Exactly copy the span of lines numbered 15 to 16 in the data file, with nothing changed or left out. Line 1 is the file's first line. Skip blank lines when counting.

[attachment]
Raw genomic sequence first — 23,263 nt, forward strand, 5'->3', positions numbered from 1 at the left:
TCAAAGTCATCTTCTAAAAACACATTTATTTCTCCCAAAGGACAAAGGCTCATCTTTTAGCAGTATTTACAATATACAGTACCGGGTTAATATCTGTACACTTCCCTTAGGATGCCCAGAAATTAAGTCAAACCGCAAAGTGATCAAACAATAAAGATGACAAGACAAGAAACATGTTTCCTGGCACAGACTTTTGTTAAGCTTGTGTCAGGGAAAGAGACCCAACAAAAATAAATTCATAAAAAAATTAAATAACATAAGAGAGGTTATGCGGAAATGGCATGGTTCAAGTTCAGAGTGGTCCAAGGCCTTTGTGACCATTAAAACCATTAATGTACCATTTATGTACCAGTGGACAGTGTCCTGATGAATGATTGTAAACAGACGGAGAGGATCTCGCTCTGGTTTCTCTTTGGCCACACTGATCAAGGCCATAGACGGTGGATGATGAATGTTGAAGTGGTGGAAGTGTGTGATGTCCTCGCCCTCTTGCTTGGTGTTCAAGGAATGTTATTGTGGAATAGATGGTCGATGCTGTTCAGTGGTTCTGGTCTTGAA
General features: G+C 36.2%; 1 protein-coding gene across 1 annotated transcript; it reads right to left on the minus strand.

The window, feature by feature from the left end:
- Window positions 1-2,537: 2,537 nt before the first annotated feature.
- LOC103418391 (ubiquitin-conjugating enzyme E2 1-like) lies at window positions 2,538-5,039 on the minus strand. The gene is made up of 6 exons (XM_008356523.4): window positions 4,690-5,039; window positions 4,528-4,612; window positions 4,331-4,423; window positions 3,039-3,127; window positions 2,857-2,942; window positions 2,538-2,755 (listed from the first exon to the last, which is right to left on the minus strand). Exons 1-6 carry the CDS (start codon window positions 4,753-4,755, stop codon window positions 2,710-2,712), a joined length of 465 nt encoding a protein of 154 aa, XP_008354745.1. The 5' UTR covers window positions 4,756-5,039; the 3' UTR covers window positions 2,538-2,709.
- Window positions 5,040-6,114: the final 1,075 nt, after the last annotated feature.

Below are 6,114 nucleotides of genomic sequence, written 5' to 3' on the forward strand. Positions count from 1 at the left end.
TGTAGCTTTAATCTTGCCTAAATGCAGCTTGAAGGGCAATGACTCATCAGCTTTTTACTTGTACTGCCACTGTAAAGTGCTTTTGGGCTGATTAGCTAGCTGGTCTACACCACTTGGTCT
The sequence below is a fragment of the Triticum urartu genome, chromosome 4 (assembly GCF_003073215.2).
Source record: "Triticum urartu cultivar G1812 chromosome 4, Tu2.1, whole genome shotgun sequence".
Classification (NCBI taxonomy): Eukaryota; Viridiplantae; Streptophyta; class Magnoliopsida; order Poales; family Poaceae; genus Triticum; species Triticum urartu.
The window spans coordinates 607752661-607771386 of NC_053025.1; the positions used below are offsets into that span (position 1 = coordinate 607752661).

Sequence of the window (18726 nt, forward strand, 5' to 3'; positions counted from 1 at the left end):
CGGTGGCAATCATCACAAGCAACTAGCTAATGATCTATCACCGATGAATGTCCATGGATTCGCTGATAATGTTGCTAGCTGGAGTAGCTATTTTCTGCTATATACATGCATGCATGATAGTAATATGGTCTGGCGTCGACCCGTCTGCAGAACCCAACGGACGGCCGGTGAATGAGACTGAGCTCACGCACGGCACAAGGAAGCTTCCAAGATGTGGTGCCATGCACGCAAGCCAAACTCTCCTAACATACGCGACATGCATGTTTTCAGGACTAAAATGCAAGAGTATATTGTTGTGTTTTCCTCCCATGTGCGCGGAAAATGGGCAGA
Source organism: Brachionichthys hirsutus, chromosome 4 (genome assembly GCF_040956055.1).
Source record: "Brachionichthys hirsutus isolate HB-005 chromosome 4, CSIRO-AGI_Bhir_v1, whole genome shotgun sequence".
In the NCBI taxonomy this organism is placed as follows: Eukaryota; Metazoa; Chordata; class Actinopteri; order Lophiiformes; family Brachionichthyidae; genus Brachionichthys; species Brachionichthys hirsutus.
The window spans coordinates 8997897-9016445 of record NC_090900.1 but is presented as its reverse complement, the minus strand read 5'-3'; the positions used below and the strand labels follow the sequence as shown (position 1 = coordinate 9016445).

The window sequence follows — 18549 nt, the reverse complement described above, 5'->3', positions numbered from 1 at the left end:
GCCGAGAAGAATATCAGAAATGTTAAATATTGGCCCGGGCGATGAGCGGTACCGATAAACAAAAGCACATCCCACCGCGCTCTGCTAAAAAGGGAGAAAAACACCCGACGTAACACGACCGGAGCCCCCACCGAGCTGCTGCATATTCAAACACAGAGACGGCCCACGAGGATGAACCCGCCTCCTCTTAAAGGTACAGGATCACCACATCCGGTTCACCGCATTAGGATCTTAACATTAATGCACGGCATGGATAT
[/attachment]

CGGTGGCAATCATCACAAGCAACTAGCTAATGATCTATCACCGATGAATGTCCATGGATTCGCTGATAATGTTGCTAGCTGGAGTAGCTATTTTCTGCTATATACATGCATGCATGATAGTAATATGGTCTGGCGTCGACCCGTCTGCAGAACCCAACGGACGGCCGGTGAATGAGACTGAGCTCACGCACGGCACAAGGAAGCTTCCAAGATGTGGTGCCATGCACGCAAGCCAAACTCTCCTAACATACGCGACATGCATGTTTTCAGGACTAAAATGCAAGAGTATATTGTTGTGTTTTCCTCCCATGTGCGCGGAAAATGGGCAGA
Source organism: Brachionichthys hirsutus, chromosome 4 (genome assembly GCF_040956055.1).